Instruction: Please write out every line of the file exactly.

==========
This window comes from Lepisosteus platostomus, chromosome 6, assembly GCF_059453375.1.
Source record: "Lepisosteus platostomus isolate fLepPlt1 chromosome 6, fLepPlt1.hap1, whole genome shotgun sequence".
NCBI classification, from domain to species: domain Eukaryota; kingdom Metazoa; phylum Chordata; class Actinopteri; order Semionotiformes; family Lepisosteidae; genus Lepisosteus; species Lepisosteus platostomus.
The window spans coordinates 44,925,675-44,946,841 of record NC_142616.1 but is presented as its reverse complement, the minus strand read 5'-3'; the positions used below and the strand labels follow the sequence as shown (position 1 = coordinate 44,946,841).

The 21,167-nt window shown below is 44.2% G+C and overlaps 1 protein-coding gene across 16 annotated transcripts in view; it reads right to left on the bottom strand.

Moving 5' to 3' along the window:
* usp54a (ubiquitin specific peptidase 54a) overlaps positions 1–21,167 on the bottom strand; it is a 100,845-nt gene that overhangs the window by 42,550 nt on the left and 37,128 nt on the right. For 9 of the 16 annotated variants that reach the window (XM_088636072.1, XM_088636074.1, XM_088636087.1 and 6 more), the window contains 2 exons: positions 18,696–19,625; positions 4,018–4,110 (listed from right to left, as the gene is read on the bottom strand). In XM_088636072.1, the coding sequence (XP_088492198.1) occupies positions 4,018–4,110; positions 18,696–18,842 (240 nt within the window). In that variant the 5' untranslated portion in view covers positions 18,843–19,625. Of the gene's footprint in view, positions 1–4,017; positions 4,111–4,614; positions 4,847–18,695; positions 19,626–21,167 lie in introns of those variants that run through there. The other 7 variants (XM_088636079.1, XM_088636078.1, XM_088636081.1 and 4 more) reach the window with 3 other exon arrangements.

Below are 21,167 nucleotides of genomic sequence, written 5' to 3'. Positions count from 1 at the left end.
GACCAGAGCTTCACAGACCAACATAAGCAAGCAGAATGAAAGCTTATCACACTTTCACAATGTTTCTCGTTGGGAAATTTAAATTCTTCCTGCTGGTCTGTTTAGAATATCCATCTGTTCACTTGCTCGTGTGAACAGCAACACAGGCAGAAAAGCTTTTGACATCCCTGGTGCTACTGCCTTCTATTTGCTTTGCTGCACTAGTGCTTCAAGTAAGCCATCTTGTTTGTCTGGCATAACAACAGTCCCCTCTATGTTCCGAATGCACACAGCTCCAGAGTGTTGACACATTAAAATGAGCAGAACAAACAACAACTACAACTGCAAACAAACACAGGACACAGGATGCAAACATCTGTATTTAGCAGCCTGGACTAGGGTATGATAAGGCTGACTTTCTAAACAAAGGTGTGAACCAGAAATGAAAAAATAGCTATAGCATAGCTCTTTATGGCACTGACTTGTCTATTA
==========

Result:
This window comes from Lepisosteus platostomus, chromosome 6, assembly GCF_059453375.1.
Source record: "Lepisosteus platostomus isolate fLepPlt1 chromosome 6, fLepPlt1.hap1, whole genome shotgun sequence".
NCBI classification, from domain to species: domain Eukaryota; kingdom Metazoa; phylum Chordata; class Actinopteri; order Semionotiformes; family Lepisosteidae; genus Lepisosteus; species Lepisosteus platostomus.
The window spans coordinates 44,925,675-44,946,841 of record NC_142616.1 but is presented as its reverse complement, the minus strand read 5'-3'; the positions used below and the strand labels follow the sequence as shown (position 1 = coordinate 44,946,841).

The 21,167-nt window shown below is 44.2% G+C and overlaps 1 protein-coding gene across 16 annotated transcripts in view; it reads right to left on the bottom strand.

Moving 5' to 3' along the window:
* usp54a (ubiquitin specific peptidase 54a) overlaps positions 1–21,167 on the bottom strand; it is a 100,845-nt gene that overhangs the window by 42,550 nt on the left and 37,128 nt on the right. For 9 of the 16 annotated variants that reach the window (XM_088636072.1, XM_088636074.1, XM_088636087.1 and 6 more), the window contains 2 exons: positions 18,696–19,625; positions 4,018–4,110 (listed from right to left, as the gene is read on the bottom strand). In XM_088636072.1, the coding sequence (XP_088492198.1) occupies positions 4,018–4,110; positions 18,696–18,842 (240 nt within the window). In that variant the 5' untranslated portion in view covers positions 18,843–19,625. Of the gene's footprint in view, positions 1–4,017; positions 4,111–4,614; positions 4,847–18,695; positions 19,626–21,167 lie in introns of those variants that run through there. The other 7 variants (XM_088636079.1, XM_088636078.1, XM_088636081.1 and 4 more) reach the window with 3 other exon arrangements.

Below are 21,167 nucleotides of genomic sequence, written 5' to 3'. Positions count from 1 at the left end.
GACCAGAGCTTCACAGACCAACATAAGCAAGCAGAATGAAAGCTTATCACACTTTCACAATGTTTCTCGTTGGGAAATTTAAATTCTTCCTGCTGGTCTGTTTAGAATATCCATCTGTTCACTTGCTCGTGTGAACAGCAACACAGGCAGAAAAGCTTTTGACATCCCTGGTGCTACTGCCTTCTATTTGCTTTGCTGCACTAGTGCTTCAAGTAAGCCATCTTGTTTGTCTGGCATAACAACAGTCCCCTCTATGTTCCGAATGCACACAGCTCCAGAGTGTTGACACATTAAAATGAGCAGAACAAACAACAACTACAACTGCAAACAAACACAGGACACAGGATGCAAACATCTGTATTTAGCAGCCTGGACTAGGGTATGATAAGGCTGACTTTCTAAACAAAGGTGTGAACCAGAAATGAAAAAATAGCTATAGCATAGCTCTTTATGGCACTGACTTGTCTATTA